Hello everyone! I'm Betsy C from Cello Chat. I am Betsy Clark, just like that woman who makes the round faced cherubs on the Hallmark Cards. I see no reason to not give my name here because so many of you feel like friends and colleagues, and I have only met a very small portion of the folks who reside on the ICS Bulletin Boards. When Tim asked me if I would consider contributing to the Tutti Celli's Membership Spotlight, my first response was that I would do whatever necessary on behalf of the ICS. My next response was "Me?" I truly feel blessed and fortunate to be part of this ever growing cello community with its amateurs and experts. Once I sat back and thought a little bit about what I could write about, it became apparent that I could only write about my perspective, which is definitely that of a full-fledged Cellist-By-Night. I am a late-starter to the cello, and sympathize and empathize with my other late-starting friends here. It truly is a situation that has problems and bonuses all its own! Above all, we Cellists-By-Night are jugglers trying to "get it all done." Sometimes, I have to push other things to the side to give my cello the time she deserves.
I am a 45-year-old cello girl who just started playing cello last year. I've played for about 15 months now. The name "Cello Girl" has good connotations for me; I have recently acquired a license plate that has CELO GRL on it! I am married (happily) to a guy who supports my cello habit in every possible way! He loves cello so much that he is at times the one asking me if I have practiced today, etc. because he just loves the sound. What a good man; he requests that I play and I am very much still a beginner. He is very encouraging! When I told him last year that I had a weird idea, something that I'd been contemplating for a long time, and told him that I wanted to take cello lessons, he was awfully happy! He said it had always been his favorite instrument! After 18 years together, I didn't know this about him. Now he just smiles every time I get some new piece of music, another rosin I just HAVE to try- well, you fellow cellists understand. I am a big experimenter and try out things all the time. I have fallen so completely in love with the cello that I cannot imagine my life without it now.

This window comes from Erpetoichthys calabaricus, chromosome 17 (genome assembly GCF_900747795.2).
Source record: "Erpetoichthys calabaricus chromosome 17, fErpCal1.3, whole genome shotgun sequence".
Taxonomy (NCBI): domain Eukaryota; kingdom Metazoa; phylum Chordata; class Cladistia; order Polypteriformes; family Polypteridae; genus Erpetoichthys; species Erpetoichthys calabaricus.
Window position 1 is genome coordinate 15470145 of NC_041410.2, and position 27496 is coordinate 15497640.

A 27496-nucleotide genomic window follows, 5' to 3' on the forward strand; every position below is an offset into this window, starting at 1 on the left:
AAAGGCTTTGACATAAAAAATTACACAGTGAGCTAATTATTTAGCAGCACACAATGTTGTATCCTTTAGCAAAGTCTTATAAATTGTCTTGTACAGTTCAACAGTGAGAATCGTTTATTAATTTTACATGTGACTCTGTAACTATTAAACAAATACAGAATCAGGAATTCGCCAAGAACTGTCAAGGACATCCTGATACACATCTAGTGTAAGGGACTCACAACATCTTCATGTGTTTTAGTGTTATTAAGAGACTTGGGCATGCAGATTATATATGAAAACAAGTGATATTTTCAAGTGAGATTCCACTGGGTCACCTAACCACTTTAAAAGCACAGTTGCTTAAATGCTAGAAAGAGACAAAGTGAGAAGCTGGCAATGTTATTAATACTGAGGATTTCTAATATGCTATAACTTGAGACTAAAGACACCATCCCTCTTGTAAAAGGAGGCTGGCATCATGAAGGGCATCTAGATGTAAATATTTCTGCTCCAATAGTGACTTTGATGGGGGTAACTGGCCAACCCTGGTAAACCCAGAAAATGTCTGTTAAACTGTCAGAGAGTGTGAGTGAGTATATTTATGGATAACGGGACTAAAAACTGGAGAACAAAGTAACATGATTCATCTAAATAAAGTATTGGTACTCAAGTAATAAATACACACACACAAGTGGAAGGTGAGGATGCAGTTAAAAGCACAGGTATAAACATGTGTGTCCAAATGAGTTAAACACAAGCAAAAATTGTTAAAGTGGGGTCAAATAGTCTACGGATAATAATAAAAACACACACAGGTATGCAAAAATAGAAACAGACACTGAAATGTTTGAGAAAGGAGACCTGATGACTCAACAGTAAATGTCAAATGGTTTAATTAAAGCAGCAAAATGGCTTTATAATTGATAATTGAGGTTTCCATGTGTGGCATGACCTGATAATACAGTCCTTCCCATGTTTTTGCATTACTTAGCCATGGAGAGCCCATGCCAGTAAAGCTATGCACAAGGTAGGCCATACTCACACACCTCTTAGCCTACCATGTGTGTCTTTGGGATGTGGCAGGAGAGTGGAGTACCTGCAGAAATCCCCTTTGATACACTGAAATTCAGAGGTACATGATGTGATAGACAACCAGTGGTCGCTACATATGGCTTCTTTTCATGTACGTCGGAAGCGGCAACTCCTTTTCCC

I am a grandmother of a 5-year-old girl. My son is 28 and is a single Dad. I am very proud of him for the way he takes care of his little girl. She is a sweetie and is becoming a big fan of the cello. Whenever she comes over, she asks if I would take it out and we sing together while I play. We are now working on our Christmas Carols together!
I live in Virginia, in an old Civil War area. We actually have trenches from the war on our land. It's a very historic area, but it's becoming less rural all the time. We still have some wide open space, but we are losing it a bit as progress takes over.
I work as an Office Manager for an Internist. It's a very rewarding job, but can be demanding at times. We have a very aged patient population and they have a lot of problems. Some of our patients are in really great shape and some make me very sad. I feel fortunate to go into a job where I know that I am making a bit of a difference in the world by helping people.
And, my job helps support my cello passion! The first time I had to buy strings, I was surprised at the price! Many years ago, I played guitar and clarinet, and guitar strings were not as expensive as cello strings. I just figure it is all a part of doing something that I really love.